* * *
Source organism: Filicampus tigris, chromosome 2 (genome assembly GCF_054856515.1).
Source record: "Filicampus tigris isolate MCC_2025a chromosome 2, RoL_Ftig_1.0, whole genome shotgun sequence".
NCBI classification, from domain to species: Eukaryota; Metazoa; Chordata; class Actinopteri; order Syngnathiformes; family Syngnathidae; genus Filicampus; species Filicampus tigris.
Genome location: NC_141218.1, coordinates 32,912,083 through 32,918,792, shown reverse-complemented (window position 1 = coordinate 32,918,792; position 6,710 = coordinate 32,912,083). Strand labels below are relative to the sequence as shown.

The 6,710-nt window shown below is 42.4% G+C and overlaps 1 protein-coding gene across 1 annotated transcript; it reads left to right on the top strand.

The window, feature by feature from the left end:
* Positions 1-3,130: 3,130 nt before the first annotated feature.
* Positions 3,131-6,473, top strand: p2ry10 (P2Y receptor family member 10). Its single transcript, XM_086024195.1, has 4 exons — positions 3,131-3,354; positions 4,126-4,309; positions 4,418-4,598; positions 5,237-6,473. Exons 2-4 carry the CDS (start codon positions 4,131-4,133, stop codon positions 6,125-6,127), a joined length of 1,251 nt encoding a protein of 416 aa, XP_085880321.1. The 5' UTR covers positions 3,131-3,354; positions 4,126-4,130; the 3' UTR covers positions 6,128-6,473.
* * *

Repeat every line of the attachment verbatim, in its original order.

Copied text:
Source organism: Filicampus tigris, chromosome 2 (genome assembly GCF_054856515.1).
Source record: "Filicampus tigris isolate MCC_2025a chromosome 2, RoL_Ftig_1.0, whole genome shotgun sequence".
NCBI classification, from domain to species: Eukaryota; Metazoa; Chordata; class Actinopteri; order Syngnathiformes; family Syngnathidae; genus Filicampus; species Filicampus tigris.
Genome location: NC_141218.1, coordinates 32,912,083 through 32,918,792, shown reverse-complemented (window position 1 = coordinate 32,918,792; position 6,710 = coordinate 32,912,083). Strand labels below are relative to the sequence as shown.

The 6,710-nt window shown below is 42.4% G+C and overlaps 1 protein-coding gene across 1 annotated transcript; it reads left to right on the top strand.

The window, feature by feature from the left end:
* Positions 1-3,130: 3,130 nt before the first annotated feature.
* Positions 3,131-6,473, top strand: p2ry10 (P2Y receptor family member 10). Its single transcript, XM_086024195.1, has 4 exons — positions 3,131-3,354; positions 4,126-4,309; positions 4,418-4,598; positions 5,237-6,473. Exons 2-4 carry the CDS (start codon positions 4,131-4,133, stop codon positions 6,125-6,127), a joined length of 1,251 nt encoding a protein of 416 aa, XP_085880321.1. The 5' UTR covers positions 3,131-3,354; positions 4,126-4,130; the 3' UTR covers positions 6,128-6,473.